(pp. 23-26)

      Your silent sobbing tore me apart Nadia, as you drove along Talaat Harb Street on your way to the kidney center beside the university. You stopped crying only for a few moments as you entered the elegant hospital entrance but it began again immediately afterward. No amount of tissues could cope with your tears.

      What stopped you was the emergency call to go to the operating theater. I may be the only one who knows what goes on in your heart. That awful silence that you now feel after those long years of inner roaring, created by his thoughts, has...

  5. Part II

    • Chapter 6
      (pp. 29-32)

      I woke in panic to the din of constant shooting that seemed to come from the top of the building with a persistence that would drive anyone to the brink of terror. It stopped for a while, then started again, just as insistently but this time less distinct, as if coming from the top of the buildings on the other side of the square, or like the echoing of automatic weapons.

      I went out to the hall. I saw my father standing in the middle of the hall in his white gallabiya, his face full of fear that he tried...

    • Chapter 7
      (pp. 33-36)

      The assassination of Sadat drove me back into a self-imposed isolation, to rethink everything. In spite of my sense of malicious pleasure, I felt genuine pity for him as well as shock when I heard the news on the BBC.

      While I was watching the military parade, studying the conceit on that shriveled face, I was thinking about my detained uncle who, along with so many others, including big names, had been rounded up in the few weeks before the October anniversary.

      When the transmission was cut I was seized by a question that I hoped would be answered in...

    • Chapter 8
      (pp. 37-40)

      Break time in el Malik el Salih Preparatory School was the ideal time to stand on the concrete ledge that supported the railings in the middle of the school wall facing the great iron gate. From there, with my back to the soccer players and their supporters, I had the opportunity to watch the girls in the dormitory of the Greek School opposite—slim, blond girls that excited my imagination. On one occasion, while I was standing there on the ledge, I saw her as she was undressing, unaware of the open window or of my presence while I, in...

    • Chapter 9
      (pp. 41-42)

      Maria turned my life upside down. She became the center of my existence, the beginning and end of everything. Even my sense of time was limited to counting down the days to Sunday, our weekly rendezvous.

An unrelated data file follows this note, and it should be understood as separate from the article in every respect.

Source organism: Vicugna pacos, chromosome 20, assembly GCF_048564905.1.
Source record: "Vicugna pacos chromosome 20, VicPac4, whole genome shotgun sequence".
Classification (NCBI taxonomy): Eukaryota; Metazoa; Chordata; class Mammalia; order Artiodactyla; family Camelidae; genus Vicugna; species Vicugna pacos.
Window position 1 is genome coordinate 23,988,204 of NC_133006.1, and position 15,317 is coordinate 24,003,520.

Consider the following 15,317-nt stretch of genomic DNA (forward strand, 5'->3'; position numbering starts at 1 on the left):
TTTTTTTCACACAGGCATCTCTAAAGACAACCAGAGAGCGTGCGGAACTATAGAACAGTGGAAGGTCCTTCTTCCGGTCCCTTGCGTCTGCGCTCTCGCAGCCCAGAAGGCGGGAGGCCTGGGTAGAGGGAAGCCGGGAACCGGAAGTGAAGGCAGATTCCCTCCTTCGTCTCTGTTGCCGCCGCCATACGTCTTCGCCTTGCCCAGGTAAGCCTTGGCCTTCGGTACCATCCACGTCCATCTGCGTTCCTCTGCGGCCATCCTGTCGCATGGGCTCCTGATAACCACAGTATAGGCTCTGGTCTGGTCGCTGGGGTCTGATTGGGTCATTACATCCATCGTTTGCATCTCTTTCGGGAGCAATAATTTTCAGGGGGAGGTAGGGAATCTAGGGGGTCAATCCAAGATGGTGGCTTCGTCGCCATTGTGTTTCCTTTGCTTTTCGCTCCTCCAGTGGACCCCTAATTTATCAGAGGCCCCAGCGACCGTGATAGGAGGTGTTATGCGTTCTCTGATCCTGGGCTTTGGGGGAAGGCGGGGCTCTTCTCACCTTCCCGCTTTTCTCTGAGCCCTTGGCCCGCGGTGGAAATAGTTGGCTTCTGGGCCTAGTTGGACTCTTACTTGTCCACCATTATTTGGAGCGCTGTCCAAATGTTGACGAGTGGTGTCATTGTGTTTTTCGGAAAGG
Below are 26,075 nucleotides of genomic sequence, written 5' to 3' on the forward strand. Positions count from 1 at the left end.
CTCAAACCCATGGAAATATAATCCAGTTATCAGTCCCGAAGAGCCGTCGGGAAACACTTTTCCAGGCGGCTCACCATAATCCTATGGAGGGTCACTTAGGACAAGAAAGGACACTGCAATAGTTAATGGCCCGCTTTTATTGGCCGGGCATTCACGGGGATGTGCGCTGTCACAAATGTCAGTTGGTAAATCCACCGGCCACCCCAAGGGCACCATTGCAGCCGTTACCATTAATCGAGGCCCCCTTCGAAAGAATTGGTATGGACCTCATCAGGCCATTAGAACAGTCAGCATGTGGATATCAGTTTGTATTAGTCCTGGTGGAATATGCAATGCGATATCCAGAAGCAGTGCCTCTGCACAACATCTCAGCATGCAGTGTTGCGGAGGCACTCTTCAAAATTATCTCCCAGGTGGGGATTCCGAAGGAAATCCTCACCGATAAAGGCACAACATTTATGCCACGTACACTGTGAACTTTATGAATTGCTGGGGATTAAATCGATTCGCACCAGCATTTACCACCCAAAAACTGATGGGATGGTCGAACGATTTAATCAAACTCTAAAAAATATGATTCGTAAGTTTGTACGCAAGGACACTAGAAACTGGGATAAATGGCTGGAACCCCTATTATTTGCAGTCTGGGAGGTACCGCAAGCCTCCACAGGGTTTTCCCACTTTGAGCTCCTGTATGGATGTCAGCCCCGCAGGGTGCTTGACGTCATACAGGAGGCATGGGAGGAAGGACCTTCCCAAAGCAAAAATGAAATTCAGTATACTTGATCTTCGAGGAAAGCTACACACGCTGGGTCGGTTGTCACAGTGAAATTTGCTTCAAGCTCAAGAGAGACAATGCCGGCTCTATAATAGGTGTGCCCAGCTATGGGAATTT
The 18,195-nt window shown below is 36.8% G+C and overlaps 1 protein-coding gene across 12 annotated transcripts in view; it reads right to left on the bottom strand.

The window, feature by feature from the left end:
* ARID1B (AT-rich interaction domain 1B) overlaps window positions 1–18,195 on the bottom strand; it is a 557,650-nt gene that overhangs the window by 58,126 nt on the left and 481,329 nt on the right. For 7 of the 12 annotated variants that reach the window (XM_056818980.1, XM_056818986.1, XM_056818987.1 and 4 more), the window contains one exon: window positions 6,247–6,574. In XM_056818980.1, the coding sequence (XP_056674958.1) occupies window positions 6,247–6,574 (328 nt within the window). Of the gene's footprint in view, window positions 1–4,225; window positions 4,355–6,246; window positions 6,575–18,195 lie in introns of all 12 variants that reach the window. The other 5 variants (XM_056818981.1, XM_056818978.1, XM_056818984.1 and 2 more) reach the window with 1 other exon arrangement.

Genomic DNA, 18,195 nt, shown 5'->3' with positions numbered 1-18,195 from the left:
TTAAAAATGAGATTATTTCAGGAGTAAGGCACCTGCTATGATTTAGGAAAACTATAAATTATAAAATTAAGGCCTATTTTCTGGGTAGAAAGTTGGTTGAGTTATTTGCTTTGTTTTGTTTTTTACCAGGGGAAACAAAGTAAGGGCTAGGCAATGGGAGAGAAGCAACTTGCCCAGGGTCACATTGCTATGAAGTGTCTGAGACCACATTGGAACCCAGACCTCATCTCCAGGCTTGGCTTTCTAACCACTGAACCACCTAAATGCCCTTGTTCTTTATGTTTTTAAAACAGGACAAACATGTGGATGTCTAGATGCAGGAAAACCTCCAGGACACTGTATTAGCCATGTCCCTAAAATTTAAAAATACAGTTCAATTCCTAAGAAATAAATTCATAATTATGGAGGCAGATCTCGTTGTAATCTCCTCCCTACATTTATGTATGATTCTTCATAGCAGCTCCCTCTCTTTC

I would wait for her by the governor’s residence, on the upper pathway facing the Greek School, and we would make our way to the Rowing Club, in Talkha, on the other side of the river, or to Kasino el Nil, or sometimes Randoplo on the little street between el Bahr Street and el Tumayhi Square, and maybe before or after that, we would...

    • Chapter 10
      (pp. 43-44)

      Maria. She transformed my life utterly. Mansoura would never again be a suffocating, restricting place. And I would never tire of sitting in Kasino el Nil or looking at the beautiful features of her face, captivated by the look of her sensual, dreamy gray eyes, as we sat at our favorite table, the farthest from the stairs, on the first floor at Randoplo, eating cassata and chatting endlessly.

      From Randoplo we turn right onto Tumayhi Square, looking for Amm Mustafa who is asleep in one of the hantour carriages parked behind each other in a long line, each one tied...

    • Chapter 11
      (pp. 45-48)

      A few weeks before the end of the school year, her last at secondary school, it was decided that she should move to the Alexandrian branch of the school. With the departure from Mansoura of most of the Greek community the number of students in the school had gradually fallen. This forced the school management to transfer to Alexandria the students whose classes had fallen below a certain number. There was no alternative other than to close the school completely within a few years, to be turned into an experimental language school. Nothing would remain of the Greek community other...

    • Chapter 12
      (pp. 49-52)